A couple days ago Consultant’s Mind had a post on on the book Nudge. Nudge puts forth the argument that while people think they are making informed choices, more often than not they are relying on default choices.
Essentially people will default to the status quo. The option of least resistance and thought. The most efficient and requiring least amount of effort. The option of not caring enough to do something different. A good example of how prevalent default choice is, see the following example:
As Consultant’s Mind notes, “30-40 years of stocking away $$ from your pay check is certainly not trivial. It’s a non-decision that can cost hundreds of thousands.” But people are too lazy and can’t be bothered to take the small amount of effort to make an informed decision. People choose the path of least resistance. Reading the post, and more material at the Nudge blog, got me thinking about Hick’s Law.
The Time to Choose
Hick’s law essentially states that the more options presented, the longer it takes to make a decision.
Hick’s Law, named after British psychologist William Edmund Hick, or the Hick–Hyman Law (for Ray Hyman), describes the time it takes for a person to make a decision as a result of the possible choices he or she has. The Hick-Hyman Law assesses cognitive information capacity in choice reaction experiments. The amount of time taken to process a certain amount of bits in the Hick-Hyman Law is known as the rate of gain of information. Given n equally probable choices, the average reaction time T required to choose among them is approximately
where b is a constant that can be determined empirically by fitting a line to measured data. – Wikipedia.
This can more easily seen in a graph.
Options freeze us up, slow us down. It can be evidenced at the micro-level. While I have no research or data to back it up, it’s possible that Hick’s Law manifests itself at the macro-level resulting in default choices. When presented with numerous choices requiring informed-decision making process, people select the default choice because it is the quickest decision to make.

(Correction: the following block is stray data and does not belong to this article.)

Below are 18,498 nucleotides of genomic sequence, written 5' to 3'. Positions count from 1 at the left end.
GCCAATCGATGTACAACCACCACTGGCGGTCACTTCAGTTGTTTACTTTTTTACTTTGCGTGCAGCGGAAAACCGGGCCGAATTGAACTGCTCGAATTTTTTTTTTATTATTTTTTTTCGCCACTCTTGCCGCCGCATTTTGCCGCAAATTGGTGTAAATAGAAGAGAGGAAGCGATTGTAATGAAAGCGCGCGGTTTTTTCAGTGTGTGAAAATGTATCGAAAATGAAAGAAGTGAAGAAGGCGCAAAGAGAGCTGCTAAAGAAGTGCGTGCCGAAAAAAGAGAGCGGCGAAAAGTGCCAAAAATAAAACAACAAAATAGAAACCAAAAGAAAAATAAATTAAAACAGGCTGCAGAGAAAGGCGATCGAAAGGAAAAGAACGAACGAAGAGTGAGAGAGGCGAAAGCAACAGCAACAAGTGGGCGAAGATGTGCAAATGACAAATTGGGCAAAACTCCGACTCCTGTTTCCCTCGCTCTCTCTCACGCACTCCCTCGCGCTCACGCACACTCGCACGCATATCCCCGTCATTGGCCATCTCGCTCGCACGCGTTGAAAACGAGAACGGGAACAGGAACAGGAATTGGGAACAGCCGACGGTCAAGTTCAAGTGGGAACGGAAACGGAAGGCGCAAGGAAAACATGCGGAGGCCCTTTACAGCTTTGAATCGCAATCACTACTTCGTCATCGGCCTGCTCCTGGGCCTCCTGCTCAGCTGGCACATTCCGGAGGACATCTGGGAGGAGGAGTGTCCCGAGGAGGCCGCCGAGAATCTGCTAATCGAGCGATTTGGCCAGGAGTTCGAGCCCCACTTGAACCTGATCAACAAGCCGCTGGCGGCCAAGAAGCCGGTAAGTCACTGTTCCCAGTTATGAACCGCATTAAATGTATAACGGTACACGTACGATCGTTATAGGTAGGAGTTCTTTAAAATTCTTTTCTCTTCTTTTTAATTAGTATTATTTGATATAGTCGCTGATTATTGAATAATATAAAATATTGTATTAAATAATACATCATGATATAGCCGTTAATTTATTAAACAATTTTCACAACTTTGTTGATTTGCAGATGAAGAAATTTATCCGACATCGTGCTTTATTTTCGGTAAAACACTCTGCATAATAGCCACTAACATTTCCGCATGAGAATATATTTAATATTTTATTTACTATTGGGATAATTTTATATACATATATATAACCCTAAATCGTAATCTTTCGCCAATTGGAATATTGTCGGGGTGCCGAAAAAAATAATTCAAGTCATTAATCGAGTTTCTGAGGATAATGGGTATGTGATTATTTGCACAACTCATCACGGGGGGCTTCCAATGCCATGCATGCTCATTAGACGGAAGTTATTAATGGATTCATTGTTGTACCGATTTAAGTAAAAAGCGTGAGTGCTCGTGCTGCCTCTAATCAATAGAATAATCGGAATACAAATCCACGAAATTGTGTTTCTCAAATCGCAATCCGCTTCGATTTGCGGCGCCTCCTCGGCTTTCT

The big take away seems to be that at a deep level, people are option averse. We don’t like to be presented with too many selections.
Consultant’s Mind asks “So what does this mean to consultants?“ With a small tweak, the answers apply to lawyers as well.
- Put your best recommendation first. When you storyboard your recommendations, and present options, put the best one first. The order of the options matter. Don’t bury your best thought in the middle of the deck. Put your best foot forward. This is true for arguments as well. Make your strongest argument or point the default one.
- Beware of default choices.
- “We can’t do that, we tried that before” [default choice]
- “The partners will never agree to that” [default choice]
- “We have never handled that type of matter before” [default choice]
- Expect resistance to change. Don’t forget that your firm has a default choice too. The status quo option for them is to NOT listen to you. It is easier for them to do nothing, take the default choice, and ignore the changes you are recommending. The same is true for clients.
It is not enough to argue with logic (head). You have to provide the passion (heart) which motivates them to act, and give them the tools (hand) to make it easy to repeat and implement the change. Persuade by using head, heart and hand.